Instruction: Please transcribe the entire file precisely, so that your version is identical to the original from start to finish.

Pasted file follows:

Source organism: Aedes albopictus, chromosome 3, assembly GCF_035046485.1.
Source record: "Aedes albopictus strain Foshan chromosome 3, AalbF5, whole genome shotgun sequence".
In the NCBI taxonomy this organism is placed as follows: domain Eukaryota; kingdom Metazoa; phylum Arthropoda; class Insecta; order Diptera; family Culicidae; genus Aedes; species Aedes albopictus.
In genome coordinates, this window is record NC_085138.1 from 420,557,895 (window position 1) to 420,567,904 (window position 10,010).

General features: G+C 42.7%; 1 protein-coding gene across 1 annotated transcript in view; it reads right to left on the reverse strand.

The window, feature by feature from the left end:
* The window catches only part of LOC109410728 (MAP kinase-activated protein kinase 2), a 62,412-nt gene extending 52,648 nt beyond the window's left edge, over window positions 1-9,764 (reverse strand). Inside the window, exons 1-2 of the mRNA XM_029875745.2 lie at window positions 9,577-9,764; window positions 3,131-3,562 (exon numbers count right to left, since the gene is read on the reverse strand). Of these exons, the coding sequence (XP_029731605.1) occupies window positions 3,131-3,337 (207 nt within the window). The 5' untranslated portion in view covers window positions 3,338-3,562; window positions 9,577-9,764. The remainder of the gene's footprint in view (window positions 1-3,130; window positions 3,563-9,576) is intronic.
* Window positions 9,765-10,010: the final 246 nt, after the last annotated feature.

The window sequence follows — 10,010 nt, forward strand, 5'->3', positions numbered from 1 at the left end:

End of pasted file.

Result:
Source organism: Aedes albopictus, chromosome 3, assembly GCF_035046485.1.
Source record: "Aedes albopictus strain Foshan chromosome 3, AalbF5, whole genome shotgun sequence".
In the NCBI taxonomy this organism is placed as follows: domain Eukaryota; kingdom Metazoa; phylum Arthropoda; class Insecta; order Diptera; family Culicidae; genus Aedes; species Aedes albopictus.
In genome coordinates, this window is record NC_085138.1 from 420,557,895 (window position 1) to 420,567,904 (window position 10,010).

General features: G+C 42.7%; 1 protein-coding gene across 1 annotated transcript in view; it reads right to left on the reverse strand.

The window, feature by feature from the left end:
* The window catches only part of LOC109410728 (MAP kinase-activated protein kinase 2), a 62,412-nt gene extending 52,648 nt beyond the window's left edge, over window positions 1-9,764 (reverse strand). Inside the window, exons 1-2 of the mRNA XM_029875745.2 lie at window positions 9,577-9,764; window positions 3,131-3,562 (exon numbers count right to left, since the gene is read on the reverse strand). Of these exons, the coding sequence (XP_029731605.1) occupies window positions 3,131-3,337 (207 nt within the window). The 5' untranslated portion in view covers window positions 3,338-3,562; window positions 9,577-9,764. The remainder of the gene's footprint in view (window positions 1-3,130; window positions 3,563-9,576) is intronic.
* Window positions 9,765-10,010: the final 246 nt, after the last annotated feature.

The window sequence follows — 10,010 nt, forward strand, 5'->3', positions numbered from 1 at the left end: